KUALA LUMPUR, Nov 11 — Public health experts want the government to review their pandemic preparedness plan, share real-time data, and address mental health issues, as part of their mid-and-long term strategy in dealing with Covid-19.
Last October 28, Senior Defence Minister Ismail Sabri Yaakob told a press conference that the government is still drafting mid- and long-term plans in dealing with Covid-19. He also said nine sub committees have been formed to look into these plans covering all aspects including education, economy, and health.
CodeBlue interviewed three public health experts to share their input on what should be included in the government’s mid- and long-term strategy in tackling Covid-19.
Epidemiologist and public health physician Dr Awang Bulgiba suggested that in the next three to six months, as a mid-term plan, the government should share the real-time data on Covid-19 cases and consult experts on it.
“Data needs to be available in real-time and data analysis needs to be fast. Data should not just come from a single agency,” the professor from University Malaya said, while pointing out that technology to use this is already available but not optimally used.
“Data needs to be integrated and it would be wise to consult university experts who have the capability to integrate and analyse data.”
Health Minister Dr Adham Baba, in his November 3 parliamentary reply, said that the Ministry of Health (MOH) will not provide other parties with raw Covid-19 data because of previous “unwanted” incidents.
Dr Adham claimed that this is to avoid contradictory or variable interpretations of data by various agencies which could cause public panic.
The Selangor Task Force (STFC), led by former Health Minister Dzulkefly Ahmad, no longer received granular data on Covid-19 cases by MOH since October, which was when the nation started seeing a surge in Covid-19 cases. This has prevented the state government to map their own risk areas, and conduct necessary testing in those areas.
Engage Behavioural Scientists
Since the beginning of the pandemic, the government has imposed several standard operating procedures (SOPs) for the public to follow to break the transmission of coronavirus, which includes wearing a face mask in public areas, practicing social distance of one metre, regular hand-washing using sanitiser or soap etc. The police issue fines to hundreds of people every day for flouting SOPs, according to Ismail Sabri’s daily reports.
Dr Awang called for the government to engage with behavioural scientists to study how compliance with SOPs can be maintained in the long run, as he said that pandemic and SOP fatigue is setting in among the public.
“We need to understand how to ensure SOP compliance in the long-term. For this, we need the advice of behavioural scientists and we need to use their expertise,” Dr Awang told CodeBlue.
Pay Attention To Non-Covid-19 Patients
Moreover, as a mid-term plan in the next three to six months, Dr Awang said that it is essential for the government to also pay attention to non-Covid-19 patients.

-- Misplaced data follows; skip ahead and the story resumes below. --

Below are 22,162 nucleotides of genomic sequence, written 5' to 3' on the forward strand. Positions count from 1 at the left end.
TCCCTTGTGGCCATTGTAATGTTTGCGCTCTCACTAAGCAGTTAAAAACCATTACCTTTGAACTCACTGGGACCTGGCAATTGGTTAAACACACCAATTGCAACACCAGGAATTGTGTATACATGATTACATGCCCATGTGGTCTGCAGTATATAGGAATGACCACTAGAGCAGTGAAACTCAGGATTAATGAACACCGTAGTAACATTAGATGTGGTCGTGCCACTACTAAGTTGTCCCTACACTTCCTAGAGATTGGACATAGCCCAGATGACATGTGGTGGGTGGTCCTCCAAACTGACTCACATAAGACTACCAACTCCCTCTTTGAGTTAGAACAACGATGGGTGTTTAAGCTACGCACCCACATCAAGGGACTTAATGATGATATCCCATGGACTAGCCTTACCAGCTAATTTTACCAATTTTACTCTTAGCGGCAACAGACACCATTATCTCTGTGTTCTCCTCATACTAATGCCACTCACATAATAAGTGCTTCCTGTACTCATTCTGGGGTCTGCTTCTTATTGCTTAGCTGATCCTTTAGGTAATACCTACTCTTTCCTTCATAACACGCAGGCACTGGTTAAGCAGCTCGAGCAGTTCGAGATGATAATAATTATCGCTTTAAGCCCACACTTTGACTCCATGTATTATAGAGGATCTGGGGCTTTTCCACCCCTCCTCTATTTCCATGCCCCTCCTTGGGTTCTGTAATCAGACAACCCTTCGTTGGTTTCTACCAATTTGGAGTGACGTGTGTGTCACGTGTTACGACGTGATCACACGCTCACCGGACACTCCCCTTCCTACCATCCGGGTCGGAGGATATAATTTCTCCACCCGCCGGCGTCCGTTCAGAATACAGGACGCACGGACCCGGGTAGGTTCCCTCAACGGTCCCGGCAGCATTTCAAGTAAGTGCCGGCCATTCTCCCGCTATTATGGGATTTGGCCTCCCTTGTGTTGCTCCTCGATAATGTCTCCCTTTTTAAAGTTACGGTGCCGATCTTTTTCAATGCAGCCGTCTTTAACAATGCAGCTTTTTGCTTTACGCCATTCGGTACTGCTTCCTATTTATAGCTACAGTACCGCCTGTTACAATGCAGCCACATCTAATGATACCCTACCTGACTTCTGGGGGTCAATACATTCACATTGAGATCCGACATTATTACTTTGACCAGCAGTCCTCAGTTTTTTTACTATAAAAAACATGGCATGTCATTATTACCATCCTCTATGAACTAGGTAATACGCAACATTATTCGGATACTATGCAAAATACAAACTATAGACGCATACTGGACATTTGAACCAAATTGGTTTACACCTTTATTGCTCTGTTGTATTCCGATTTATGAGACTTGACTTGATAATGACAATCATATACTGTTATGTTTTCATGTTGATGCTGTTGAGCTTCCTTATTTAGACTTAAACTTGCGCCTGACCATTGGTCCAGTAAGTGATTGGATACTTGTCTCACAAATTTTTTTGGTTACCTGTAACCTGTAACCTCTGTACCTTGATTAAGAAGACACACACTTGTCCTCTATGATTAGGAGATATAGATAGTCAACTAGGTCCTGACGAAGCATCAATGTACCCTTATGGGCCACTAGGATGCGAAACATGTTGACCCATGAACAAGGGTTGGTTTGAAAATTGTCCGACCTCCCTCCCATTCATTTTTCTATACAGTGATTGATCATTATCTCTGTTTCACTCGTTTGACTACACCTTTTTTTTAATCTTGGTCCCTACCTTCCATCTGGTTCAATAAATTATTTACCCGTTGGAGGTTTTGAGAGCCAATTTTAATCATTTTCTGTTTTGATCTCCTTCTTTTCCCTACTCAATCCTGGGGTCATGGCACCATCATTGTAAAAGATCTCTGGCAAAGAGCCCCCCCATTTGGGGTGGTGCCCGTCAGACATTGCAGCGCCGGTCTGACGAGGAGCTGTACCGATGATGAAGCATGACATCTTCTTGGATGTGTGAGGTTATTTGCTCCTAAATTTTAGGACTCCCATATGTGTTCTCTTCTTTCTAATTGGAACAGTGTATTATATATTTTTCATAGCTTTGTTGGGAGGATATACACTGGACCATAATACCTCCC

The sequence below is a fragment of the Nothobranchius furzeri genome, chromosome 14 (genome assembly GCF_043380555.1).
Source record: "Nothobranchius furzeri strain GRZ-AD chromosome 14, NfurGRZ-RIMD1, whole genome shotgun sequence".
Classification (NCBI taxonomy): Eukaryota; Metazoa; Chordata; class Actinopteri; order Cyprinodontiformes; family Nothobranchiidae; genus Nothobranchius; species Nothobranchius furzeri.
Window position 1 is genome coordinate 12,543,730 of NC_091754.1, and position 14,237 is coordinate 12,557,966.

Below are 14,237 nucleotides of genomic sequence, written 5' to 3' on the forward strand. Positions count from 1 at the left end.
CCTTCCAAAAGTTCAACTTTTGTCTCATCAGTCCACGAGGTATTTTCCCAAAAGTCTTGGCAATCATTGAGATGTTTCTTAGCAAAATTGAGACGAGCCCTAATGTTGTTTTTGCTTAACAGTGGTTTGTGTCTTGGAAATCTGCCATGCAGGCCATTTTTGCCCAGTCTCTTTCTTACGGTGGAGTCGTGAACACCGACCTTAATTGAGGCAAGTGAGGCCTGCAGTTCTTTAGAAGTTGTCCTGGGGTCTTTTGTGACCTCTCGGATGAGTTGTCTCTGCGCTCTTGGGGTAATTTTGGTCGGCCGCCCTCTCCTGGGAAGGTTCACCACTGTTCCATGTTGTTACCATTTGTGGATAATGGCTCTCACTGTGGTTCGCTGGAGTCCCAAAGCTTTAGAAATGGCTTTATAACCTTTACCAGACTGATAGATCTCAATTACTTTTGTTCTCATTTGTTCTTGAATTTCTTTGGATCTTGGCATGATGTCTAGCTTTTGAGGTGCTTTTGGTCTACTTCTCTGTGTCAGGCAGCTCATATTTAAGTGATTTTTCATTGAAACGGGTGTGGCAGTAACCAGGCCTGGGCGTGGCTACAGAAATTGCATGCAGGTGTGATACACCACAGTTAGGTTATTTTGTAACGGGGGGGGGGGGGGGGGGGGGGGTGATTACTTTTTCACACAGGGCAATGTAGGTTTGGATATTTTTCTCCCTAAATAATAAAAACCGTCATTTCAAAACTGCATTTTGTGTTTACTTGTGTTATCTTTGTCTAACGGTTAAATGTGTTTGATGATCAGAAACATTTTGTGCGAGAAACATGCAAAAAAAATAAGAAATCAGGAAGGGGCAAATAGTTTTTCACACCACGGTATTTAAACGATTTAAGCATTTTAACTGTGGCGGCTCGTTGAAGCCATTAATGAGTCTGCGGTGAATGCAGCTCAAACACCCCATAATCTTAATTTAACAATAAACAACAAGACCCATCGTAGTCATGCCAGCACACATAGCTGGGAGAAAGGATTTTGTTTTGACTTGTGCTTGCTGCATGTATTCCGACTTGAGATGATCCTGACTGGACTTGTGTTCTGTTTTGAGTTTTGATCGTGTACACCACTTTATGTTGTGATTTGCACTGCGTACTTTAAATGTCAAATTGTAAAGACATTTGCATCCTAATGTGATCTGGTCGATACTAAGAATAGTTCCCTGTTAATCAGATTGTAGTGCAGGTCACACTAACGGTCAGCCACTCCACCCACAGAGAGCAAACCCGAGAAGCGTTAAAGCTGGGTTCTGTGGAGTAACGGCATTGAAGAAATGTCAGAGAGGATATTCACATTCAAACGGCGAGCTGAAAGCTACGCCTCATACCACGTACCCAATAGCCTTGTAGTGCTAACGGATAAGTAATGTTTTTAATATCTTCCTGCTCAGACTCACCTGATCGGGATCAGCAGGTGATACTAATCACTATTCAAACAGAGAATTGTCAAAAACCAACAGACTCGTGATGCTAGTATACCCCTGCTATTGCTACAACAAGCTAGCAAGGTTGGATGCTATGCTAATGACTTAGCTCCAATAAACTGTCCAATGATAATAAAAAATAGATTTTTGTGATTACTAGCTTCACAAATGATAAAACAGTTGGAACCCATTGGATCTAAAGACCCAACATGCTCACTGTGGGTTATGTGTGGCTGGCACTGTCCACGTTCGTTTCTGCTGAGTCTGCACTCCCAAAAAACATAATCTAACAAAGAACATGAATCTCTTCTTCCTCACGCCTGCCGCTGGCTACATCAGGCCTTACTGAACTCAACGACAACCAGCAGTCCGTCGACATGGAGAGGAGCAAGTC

“Concentration of efforts on Covid-19 means that we are likely to see other diseases being neglected,” the professor in epidemiology from University Malaya said.
“This will particularly affect people who reside in areas where the health care facilities have been suboptimal for some time, poverty is high, and borders are porous.”Dr Awang Bulgiba, epidemiologist and public health physician from University Malaya
Currently, Malaysia is facing its third wave of the pandemic especially with the surge in cases in Sabah.In Sabah, certain hospitals have been forced to close their outpatient clinics as an effort to contain the spread of coronavirus.
Sandakan Hospital has closed all its specialist outpatient clinics till November 20, while Queen Elizabeth Hospital in Kota Kinabalu has also closed its clinics until further notice to prevent the spread of Covid-19 infection. This means that health care services to non-Covid-19 patients have come to a temporary halt.
However, in Tawau, the government has set up a field hospital in collaboration with the army to provide health care services to non-Covid-19 patients, while Tawau Hospital can focus on treating Covid-19 patients.
Besides paying attention to non-Covid-19 patients, Dr Awang said that the government should also pay attention to marginalised groups like the homeless and vulnerable, like the poor and elderly, as part of their mid-term Covid-19 plans.
“The elderly really needs to be shielded when community transmission is high,”
Elderly people are the most vulnerable at contracting the coronavirus. The older the age, the weaker their immune system, hence the higher the risk of them getting the infection.
Address Backlogged Covid-19 Samples
As a short to medium term plan in the next six months, former Deputy Health director-general (public health) Dr Lokman Hakim Sulaiman asked the government to address the issue of backlogged Covid-19 samples.
Despite claims by MOH on their diagnostic capacity, Dr Lokman said he received information that the turn-around time (TOT) for sample collection to result in some areas is slow, more than 48 hours.
“Procure more mobile rapid diagnostic tools such as GeneExpert and RTK-Ag. The key performance index (KPI) for TOT should be less than 24 hours in all places,” Dr Lokman stressed.
Health director-general Dr Noor Hisham Abdullah pointed out during his daily press conference on October 30 that MOH now has started to rely on RTK-Ag tests as patients have to wait for four to five days for their RT-PCR test results. The last backlogged samples reported in Sabah was on November 2, with a total of 6,139 samples that have yet to be cleared.
Lockdowns Should Only Be Implemented On Affected Communities
For dengue cases, Dr Lokman said MOH maps hotspot areas right down to the community level, and not just districts or sub-districts. Hence, he said, the same method should be used to map Covid-19 hotspot areas.
“Utilise spot mapping of cases for control strategy and risk communication to the public,” the professor in public health said.